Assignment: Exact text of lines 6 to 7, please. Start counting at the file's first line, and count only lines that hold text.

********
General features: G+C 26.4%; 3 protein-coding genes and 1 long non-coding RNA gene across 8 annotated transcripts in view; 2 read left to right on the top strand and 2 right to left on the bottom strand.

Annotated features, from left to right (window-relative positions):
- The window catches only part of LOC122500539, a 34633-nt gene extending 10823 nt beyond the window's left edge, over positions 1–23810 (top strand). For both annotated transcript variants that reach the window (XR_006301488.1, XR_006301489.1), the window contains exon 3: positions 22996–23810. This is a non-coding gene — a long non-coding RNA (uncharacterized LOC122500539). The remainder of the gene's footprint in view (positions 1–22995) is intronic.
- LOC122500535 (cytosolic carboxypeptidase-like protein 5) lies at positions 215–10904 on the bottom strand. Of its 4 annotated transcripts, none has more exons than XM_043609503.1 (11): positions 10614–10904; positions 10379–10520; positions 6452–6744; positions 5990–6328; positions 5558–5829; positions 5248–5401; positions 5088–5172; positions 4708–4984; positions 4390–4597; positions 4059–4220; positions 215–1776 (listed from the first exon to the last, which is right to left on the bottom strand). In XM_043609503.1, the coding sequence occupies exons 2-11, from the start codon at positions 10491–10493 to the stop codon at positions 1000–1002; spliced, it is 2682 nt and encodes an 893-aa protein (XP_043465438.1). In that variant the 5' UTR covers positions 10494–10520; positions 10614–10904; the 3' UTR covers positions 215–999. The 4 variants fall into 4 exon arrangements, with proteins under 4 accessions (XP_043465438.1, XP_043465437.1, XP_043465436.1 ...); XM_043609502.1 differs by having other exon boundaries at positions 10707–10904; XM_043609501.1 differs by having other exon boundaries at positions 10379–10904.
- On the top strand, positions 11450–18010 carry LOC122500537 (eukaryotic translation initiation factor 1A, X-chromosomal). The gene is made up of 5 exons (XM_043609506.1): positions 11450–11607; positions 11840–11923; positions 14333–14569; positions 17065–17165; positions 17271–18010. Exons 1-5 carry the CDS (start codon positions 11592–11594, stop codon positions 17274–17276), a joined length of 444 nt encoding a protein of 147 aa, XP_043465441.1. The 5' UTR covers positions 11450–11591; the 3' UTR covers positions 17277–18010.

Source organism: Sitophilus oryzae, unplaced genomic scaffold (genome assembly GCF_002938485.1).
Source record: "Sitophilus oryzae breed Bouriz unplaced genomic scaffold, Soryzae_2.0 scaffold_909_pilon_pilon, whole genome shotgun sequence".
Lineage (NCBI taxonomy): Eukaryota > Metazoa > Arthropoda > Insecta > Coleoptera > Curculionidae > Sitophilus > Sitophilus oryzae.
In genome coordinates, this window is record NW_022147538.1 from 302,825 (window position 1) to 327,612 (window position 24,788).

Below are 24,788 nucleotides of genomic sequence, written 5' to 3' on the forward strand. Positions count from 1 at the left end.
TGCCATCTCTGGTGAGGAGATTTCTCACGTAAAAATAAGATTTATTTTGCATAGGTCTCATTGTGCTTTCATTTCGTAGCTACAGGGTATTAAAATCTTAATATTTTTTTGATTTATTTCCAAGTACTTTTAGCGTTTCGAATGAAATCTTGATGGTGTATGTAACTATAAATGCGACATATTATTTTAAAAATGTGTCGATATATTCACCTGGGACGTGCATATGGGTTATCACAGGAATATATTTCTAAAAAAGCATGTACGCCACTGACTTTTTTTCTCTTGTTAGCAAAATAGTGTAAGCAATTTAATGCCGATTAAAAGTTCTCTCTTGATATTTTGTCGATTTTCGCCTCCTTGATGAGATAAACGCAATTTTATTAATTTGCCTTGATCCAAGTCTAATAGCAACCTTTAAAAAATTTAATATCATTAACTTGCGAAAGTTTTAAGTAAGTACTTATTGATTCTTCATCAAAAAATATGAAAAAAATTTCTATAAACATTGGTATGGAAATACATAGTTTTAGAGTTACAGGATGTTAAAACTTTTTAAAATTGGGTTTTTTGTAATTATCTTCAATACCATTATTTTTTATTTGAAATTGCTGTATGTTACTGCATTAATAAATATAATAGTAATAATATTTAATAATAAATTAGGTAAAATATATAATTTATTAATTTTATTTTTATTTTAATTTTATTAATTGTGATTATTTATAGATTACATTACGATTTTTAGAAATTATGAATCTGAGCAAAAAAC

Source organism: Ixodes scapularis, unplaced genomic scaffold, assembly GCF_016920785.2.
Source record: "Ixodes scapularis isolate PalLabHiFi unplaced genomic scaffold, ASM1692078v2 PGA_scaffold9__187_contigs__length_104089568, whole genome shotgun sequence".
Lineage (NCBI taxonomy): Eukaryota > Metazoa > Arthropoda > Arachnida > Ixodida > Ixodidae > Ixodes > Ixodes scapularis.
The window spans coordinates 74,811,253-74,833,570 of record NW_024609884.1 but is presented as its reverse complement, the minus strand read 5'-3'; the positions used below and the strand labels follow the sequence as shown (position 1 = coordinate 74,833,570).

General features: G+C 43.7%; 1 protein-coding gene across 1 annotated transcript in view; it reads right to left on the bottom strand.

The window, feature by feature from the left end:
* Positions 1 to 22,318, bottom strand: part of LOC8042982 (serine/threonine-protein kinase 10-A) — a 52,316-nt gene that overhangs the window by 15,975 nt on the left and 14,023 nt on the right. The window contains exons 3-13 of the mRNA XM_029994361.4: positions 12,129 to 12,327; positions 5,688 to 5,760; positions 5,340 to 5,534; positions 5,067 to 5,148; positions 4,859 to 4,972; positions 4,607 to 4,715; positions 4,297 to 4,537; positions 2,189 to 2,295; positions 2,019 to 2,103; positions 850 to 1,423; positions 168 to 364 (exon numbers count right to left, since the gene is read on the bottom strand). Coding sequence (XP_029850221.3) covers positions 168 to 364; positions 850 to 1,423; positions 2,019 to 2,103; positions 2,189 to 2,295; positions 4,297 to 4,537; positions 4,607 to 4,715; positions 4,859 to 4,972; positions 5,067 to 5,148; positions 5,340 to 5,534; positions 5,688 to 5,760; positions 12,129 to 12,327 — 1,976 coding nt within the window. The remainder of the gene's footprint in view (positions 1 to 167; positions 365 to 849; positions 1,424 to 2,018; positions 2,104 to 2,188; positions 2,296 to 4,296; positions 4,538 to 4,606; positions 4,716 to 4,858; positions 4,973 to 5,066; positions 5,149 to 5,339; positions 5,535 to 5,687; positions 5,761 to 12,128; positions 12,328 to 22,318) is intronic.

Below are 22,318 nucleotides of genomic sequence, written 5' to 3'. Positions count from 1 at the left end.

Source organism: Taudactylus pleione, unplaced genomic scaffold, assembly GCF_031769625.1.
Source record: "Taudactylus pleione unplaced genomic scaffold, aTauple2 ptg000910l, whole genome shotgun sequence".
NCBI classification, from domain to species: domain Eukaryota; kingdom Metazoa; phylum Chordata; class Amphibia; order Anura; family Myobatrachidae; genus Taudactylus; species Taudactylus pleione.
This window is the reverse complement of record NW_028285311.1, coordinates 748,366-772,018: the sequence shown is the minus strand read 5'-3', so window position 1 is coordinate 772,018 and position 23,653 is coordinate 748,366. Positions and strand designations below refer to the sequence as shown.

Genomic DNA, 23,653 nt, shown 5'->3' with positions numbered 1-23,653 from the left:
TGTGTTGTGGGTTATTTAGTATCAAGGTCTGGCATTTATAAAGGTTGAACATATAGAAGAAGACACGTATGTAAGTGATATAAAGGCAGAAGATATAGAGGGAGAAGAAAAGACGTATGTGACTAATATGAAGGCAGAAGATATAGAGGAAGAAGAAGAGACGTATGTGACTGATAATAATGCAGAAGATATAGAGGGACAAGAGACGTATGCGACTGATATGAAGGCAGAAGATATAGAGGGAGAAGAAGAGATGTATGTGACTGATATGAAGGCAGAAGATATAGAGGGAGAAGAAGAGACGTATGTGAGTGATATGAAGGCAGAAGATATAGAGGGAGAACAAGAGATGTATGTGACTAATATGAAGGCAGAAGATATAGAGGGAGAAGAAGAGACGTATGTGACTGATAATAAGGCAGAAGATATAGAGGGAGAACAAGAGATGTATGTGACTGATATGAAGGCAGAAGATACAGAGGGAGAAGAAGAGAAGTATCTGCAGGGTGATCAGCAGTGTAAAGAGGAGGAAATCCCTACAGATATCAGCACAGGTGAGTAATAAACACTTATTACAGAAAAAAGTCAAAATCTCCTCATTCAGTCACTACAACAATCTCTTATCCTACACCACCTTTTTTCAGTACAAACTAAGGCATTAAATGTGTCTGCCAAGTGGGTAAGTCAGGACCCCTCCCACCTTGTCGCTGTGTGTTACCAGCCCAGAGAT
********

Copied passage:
Source organism: Sitophilus oryzae, unplaced genomic scaffold (genome assembly GCF_002938485.1).
Source record: "Sitophilus oryzae breed Bouriz unplaced genomic scaffold, Soryzae_2.0 scaffold_909_pilon_pilon, whole genome shotgun sequence".